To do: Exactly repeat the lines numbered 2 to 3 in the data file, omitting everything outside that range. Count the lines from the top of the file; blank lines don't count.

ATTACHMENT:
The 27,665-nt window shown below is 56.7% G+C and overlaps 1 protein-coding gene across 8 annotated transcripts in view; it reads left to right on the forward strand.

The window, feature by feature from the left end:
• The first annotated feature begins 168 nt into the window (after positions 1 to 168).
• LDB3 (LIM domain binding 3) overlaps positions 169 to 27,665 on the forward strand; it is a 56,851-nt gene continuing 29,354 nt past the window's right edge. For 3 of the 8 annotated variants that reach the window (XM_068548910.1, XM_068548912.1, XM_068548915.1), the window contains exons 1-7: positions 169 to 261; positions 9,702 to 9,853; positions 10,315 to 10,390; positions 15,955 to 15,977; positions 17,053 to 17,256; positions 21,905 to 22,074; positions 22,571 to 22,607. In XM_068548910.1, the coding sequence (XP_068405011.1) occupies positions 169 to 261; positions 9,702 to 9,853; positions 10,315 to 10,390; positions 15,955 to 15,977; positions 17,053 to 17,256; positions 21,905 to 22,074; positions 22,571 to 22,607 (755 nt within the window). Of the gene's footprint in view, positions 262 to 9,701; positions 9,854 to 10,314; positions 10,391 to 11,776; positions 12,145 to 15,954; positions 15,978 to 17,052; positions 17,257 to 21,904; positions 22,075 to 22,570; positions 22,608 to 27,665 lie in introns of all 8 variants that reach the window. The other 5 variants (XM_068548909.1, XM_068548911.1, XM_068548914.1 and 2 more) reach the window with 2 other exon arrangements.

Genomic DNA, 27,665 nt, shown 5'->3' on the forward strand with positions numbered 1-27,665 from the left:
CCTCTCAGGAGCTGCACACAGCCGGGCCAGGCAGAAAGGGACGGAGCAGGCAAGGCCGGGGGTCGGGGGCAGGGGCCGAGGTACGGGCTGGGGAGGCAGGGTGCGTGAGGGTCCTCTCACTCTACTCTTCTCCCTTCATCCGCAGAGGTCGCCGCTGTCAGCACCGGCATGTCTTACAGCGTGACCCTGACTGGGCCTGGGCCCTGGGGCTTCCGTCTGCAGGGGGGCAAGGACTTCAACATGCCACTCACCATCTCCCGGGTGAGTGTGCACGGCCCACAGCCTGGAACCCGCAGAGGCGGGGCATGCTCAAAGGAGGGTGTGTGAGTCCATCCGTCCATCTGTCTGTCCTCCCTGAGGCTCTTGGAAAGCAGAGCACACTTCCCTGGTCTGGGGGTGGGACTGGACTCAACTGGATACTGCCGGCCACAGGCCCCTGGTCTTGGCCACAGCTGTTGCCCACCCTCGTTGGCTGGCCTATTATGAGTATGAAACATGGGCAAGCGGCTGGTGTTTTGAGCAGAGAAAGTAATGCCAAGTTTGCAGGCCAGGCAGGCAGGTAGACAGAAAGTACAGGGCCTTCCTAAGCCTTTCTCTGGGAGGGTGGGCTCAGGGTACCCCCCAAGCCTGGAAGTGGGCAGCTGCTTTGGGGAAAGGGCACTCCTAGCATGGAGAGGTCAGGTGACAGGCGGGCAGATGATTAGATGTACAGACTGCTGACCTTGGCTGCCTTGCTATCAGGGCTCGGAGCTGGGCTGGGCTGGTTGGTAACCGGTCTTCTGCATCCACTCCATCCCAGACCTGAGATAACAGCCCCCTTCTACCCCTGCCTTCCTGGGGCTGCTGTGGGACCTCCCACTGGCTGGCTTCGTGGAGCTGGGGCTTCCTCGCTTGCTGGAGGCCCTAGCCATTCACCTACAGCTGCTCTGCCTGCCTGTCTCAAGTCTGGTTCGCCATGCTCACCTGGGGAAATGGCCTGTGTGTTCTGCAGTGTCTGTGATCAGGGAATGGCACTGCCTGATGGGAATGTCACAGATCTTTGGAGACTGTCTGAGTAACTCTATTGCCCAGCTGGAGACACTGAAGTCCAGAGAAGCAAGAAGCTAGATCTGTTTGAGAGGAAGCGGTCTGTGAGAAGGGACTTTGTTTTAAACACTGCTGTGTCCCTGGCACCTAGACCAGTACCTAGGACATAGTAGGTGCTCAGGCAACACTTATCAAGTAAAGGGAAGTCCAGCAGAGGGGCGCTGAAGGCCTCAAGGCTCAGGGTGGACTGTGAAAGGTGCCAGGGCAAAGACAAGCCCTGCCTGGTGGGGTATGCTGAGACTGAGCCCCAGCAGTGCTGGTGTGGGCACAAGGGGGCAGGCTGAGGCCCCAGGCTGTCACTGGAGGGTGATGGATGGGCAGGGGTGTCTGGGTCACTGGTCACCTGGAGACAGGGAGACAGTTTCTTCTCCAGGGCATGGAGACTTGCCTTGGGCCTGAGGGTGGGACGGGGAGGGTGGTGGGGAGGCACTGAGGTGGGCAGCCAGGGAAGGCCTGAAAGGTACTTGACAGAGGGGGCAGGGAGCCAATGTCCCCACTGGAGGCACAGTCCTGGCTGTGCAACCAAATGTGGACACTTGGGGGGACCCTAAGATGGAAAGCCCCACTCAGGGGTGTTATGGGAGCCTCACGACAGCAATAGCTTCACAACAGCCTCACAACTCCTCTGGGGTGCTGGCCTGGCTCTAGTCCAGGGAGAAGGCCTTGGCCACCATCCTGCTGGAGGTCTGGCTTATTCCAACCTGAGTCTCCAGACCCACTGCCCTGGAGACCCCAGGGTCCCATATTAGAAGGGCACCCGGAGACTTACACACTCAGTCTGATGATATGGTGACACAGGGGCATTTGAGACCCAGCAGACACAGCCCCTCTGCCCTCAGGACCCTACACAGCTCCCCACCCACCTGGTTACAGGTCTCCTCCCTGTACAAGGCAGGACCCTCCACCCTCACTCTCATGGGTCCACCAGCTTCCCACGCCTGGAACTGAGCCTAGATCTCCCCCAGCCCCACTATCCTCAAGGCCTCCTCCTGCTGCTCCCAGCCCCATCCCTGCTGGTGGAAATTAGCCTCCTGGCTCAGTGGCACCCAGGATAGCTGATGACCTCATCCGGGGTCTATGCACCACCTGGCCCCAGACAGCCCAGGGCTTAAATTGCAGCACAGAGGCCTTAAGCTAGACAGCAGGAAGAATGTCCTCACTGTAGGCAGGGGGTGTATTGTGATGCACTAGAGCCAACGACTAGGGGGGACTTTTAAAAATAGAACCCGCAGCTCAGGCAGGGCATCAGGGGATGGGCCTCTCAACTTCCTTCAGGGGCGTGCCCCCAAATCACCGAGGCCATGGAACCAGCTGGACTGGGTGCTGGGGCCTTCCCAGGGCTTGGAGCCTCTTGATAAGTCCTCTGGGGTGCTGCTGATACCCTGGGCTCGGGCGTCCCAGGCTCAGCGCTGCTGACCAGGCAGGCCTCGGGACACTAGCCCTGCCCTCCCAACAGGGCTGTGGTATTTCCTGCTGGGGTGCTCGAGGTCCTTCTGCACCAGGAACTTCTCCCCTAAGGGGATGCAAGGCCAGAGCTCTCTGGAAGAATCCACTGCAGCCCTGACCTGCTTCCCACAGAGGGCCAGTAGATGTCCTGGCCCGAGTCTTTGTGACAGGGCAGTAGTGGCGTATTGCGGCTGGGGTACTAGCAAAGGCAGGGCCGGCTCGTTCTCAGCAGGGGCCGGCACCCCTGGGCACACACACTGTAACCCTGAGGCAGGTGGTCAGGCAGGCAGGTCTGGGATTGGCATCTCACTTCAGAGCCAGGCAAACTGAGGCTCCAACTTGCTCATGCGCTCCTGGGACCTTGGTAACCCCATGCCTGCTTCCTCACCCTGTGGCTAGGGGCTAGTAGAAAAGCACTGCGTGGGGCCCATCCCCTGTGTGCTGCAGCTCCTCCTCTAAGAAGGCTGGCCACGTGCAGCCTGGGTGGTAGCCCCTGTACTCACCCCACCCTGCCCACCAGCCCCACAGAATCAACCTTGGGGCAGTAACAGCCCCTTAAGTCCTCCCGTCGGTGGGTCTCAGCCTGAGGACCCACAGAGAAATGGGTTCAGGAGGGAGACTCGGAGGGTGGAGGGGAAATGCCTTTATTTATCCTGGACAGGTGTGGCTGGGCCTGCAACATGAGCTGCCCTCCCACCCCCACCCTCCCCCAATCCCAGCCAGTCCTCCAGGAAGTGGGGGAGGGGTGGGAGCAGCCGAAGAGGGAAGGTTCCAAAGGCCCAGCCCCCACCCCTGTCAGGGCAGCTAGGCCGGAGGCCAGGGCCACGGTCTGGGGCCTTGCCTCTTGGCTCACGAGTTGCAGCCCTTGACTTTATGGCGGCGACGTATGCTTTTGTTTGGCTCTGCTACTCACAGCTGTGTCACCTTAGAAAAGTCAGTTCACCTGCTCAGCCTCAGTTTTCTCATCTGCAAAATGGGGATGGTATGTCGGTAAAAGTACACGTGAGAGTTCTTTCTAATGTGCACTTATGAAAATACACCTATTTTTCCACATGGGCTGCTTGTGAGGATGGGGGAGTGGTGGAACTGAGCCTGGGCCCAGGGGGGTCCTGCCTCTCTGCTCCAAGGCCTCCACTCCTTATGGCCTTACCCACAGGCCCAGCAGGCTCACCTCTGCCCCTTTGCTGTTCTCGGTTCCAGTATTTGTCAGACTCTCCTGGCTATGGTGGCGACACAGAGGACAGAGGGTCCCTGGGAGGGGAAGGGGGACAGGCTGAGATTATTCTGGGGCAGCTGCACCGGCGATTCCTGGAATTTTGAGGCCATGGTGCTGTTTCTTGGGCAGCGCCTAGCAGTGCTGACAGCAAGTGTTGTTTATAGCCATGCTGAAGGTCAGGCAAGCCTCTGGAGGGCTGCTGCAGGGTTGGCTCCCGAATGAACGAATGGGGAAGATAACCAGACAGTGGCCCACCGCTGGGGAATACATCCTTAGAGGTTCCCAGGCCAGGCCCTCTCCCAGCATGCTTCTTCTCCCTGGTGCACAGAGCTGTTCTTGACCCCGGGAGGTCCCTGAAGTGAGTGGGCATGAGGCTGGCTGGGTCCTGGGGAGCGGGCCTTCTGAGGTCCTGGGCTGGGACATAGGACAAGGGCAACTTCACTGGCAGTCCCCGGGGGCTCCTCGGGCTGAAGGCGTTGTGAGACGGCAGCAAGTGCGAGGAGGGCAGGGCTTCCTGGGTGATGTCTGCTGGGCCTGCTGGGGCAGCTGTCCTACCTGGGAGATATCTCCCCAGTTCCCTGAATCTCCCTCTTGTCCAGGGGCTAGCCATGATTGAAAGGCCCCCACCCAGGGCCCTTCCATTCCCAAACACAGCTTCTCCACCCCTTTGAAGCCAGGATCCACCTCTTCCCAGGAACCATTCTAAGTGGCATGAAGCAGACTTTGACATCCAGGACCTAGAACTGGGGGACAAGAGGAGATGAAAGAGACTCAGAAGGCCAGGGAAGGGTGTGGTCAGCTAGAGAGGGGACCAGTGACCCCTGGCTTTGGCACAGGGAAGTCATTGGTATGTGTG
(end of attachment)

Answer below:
The window, feature by feature from the left end:
• The first annotated feature begins 168 nt into the window (after positions 1 to 168).